Head To Head

Should men who have ever had sex with men be allowed to give blood? Yes

BMJ 2009; 338 doi: http://dx.doi.org/10.1136/bmj.b311 (Published 27 February 2009) Cite this as: BMJ 2009;338:b311
  1. Bob Roehr, biomedical journalist
  1. 1Washington, DC
  1. bobroehr{at}aol.com

    Bob Roehr says that the current ban on blood donations from gay men is not supported by evidence, but Jay P Brooks (doi:10.1136/bmj.b318) says that the risk of transmission of infection is too great

    The lifetime ban on blood donation from men who have had sex with men (MSM) has no scientific justification, particularly when other high risk groups are not similarly excluded. Furthermore, the full costs of maintaining the ban often are not taken into account; they need to be tallied in making the risk-benefit decision.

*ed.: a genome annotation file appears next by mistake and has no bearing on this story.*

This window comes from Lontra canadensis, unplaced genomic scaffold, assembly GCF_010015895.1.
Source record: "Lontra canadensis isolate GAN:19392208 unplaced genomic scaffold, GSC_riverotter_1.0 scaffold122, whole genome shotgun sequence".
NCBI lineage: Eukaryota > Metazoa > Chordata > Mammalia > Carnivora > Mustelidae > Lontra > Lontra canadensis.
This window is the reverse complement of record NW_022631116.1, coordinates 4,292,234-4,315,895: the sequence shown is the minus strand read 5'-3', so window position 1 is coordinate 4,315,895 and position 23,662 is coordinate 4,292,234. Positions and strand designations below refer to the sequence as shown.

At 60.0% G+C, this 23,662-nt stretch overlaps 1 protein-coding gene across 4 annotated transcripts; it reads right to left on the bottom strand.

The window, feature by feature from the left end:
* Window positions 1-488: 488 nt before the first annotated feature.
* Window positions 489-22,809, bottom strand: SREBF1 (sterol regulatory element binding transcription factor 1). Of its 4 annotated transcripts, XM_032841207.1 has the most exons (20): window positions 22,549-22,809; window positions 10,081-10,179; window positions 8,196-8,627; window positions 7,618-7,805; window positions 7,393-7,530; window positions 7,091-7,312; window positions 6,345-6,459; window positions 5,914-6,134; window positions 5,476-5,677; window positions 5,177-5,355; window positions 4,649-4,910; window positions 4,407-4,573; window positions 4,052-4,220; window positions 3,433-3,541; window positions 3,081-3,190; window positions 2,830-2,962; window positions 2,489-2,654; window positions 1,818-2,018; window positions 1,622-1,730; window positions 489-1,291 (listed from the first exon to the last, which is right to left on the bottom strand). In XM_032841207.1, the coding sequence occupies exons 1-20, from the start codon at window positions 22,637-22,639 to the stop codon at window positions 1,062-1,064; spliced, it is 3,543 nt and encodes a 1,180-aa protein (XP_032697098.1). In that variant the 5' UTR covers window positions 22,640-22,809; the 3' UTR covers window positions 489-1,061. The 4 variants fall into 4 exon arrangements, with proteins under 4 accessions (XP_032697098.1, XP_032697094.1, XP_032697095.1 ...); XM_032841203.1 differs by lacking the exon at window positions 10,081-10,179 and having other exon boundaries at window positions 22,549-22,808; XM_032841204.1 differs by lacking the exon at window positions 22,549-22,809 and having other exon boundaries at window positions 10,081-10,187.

Marc Germain and colleagues at the Hema-Quebec blood service, Montreal, estimate that changing the deferral of MSM to 12 months from when the last sex took place with a new partner would result in the release of only one more unit of HIV positive blood among the 15 million units a year processed in the United States.1

    They have continued to refine this model, plugging in the effect of newer, more accurate screening tests and better epidemiological data on the changing face of the epidemic, which reduced the risk even further. Speaking from the audience during a panel discussion at the October annual meeting of the AABB, formerly known as the American Association of Blood Banks, Dr Germain told the international conference, “If we relax …

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